Student Award-winners ponder upon their educational experience, achievements and offer insight on joining the professional industry. First up, Josie Guenther Provisional RGD, winner of the 2020 G&S Award for Editorial Design for Being Good Magazine Spreads.
Josie is a graphic designer based in Gatineau, QC. She received a diploma in graphic design from Red River College in 2020 and also has a BFA in printmaking and textiles from Nova Scotia College of Art and Design. She currently works at Palliser/EQ3 as a graphic designer focusing on designing social media assets. She is interested in editorial design, branding, and packaging — as well as Seinfeld, the Office Hours podcast and Tony from Survivor.
Were there any unexpected benefits of entering the RGD Student Awards?
After finishing all my courses, applying for the Award gave me a chance to reflect on my assignments. I reviewed my projects in a new light, recognizing that this would be an opportunity for them to possibly be seen by an audience of industry professionals. If I hadn't entered the Awards, I don’t think I would have added the finesse needed to improve my submission. It also made me reflect more intentionally on my design choices, other than just handing the design statement last minute for school. Finally, applying gave me talking points for job interviews, to let them know what I was up to after graduating!
What advice would you have to a student considering or planning to enter the Student Awards in 2021?
Do it! Pick some projects you’re proud of and take the time to really polish your presentation of them. I know it can be hard to revisit assignments you did in school, but it was helpful for me to rework just a couple of projects. It allowed me to learn from these pieces, increasing my appreciation of them. Then you can move on to new things!
What was the most valuable thing you learned in school that helped prepare you for the working world?
Learning the basic elements of design theory gave me a good foundation for working in graphic design. Knowing how to use hierarchy, balance and negative space gave me the confidence to know what works and what doesn’t. I know I have a lot more to learn, but having a good foundation in these areas has been really helpful. Learning about the history of graphic design also contextualizes different existing trends. Studying graphic design history provided a lot of insight that, in many ways, inspires my work now. When I did my internship at Palliser, I frequently used Josef-Muller Brockman's Grid Systems in Graphic Design as a reference. During school I also referenced Joseph Albers colour combinations for inspiration quite a lot as well!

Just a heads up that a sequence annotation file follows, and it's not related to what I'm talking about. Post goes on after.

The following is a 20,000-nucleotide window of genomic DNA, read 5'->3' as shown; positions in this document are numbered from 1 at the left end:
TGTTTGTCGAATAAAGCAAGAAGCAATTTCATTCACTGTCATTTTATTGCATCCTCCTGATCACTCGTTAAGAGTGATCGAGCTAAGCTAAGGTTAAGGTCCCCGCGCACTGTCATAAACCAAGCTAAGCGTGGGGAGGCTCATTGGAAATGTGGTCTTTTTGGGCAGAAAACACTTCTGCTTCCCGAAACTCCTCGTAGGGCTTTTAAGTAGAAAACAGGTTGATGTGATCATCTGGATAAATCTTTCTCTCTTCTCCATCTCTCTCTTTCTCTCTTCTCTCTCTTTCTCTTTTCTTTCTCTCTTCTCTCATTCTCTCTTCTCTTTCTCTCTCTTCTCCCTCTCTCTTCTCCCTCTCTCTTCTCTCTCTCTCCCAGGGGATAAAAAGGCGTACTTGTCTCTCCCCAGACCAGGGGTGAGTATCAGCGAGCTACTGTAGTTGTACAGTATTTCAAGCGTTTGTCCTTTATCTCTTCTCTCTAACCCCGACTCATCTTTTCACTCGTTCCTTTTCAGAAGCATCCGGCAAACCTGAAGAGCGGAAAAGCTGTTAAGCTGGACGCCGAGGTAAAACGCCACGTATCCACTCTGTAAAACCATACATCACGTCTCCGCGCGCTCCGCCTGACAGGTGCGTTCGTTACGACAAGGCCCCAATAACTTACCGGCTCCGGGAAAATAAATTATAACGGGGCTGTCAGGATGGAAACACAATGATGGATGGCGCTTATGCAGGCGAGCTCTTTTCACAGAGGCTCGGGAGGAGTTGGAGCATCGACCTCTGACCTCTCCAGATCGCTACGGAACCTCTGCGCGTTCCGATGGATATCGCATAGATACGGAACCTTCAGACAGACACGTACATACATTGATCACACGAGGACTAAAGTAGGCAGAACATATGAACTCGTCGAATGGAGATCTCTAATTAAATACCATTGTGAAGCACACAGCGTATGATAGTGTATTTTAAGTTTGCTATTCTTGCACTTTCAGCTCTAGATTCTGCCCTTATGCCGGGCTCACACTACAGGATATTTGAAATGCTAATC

Looking back, what do you wish you had spent more time on while you were in school?
Honestly, I wish I spent less time on coming up with the perfect idea for a project and instead took more time on the actual design and the various aspects that could go into it. A lot of our school projects were fairly open-ended, which was great, but it led me to overthink the first step of coming up with an idea. I put too much pressure on myself to make something relevant and unique. I wish I had given myself more freedom to play and explore. In first year, I made more creative and artistic work since it was less about the concept and more about exploration. I got too rigid and nervous in second year because I wanted a really good portfolio. It’s hard to find a balance between exploration and fun while also trying to determine what’s smart to have in your portfolio.
I think that’s why the Being Good project was one of my favourites. It was from the beginning of second year, before my anxiety about school had kicked in and I became too focused on coming up with the best projects to make my portfolio perfect.
How did you get your current position?
I’m currently working at Palliser Furniture/EQ3 as a junior graphic designer. Before I started graphic design school I wanted to work at EQ3. I liked their design aesthetic and I was interested in furniture and textile design. It was always sort of in the back of my mind when doing school projects, which may have given me a biased “EQ3 look”! I mentioned to my advisor that I was interested in working there and ended up getting placed at Palliser (EQ3's parent company) for my school internship. Luckily, they were hiring shortly after I was out of school.
Can you describe your day-to-day responsibilities?
I’ve mostly been working on the social media design for EQ3. I work really closely with the EQ3 content marketing team and design posts following the EQ3 brand guidelines. These include Instagram posts, stories, Twitter and Facebook posts, pins for Pinterest and almost daily e-blasts. It’s been fun being able to do a diverse range of projects within social, from gifs to videos, to using photography and text, all in a format that’s easy for people to digest. It’s also really amazing to see all the behind the scenes; product design, construction, photoshoot styling, photography, sales, copywriting and graphic design.
What have you found the most challenging since you started working? Have you identified any strategies to address this?
I guess it takes time, but learning about the different areas of the business, such as the difference between a casegood and upholstery item has been a challenge. Also, learning all the names of the different products, and what’s unique about them. My design team is super helpful though! And I feel really comfortable asking any questions, which I’m grateful for.
Show us a project you are working on or recently completed that you are excited about/proud of.
EQ3 uses a variety of materials to make their products. Through Instagram stories, we highlight some of these materials. Here is an example of an Instagram story I designed that describes what terracotta is and what EQ3 products are made from it.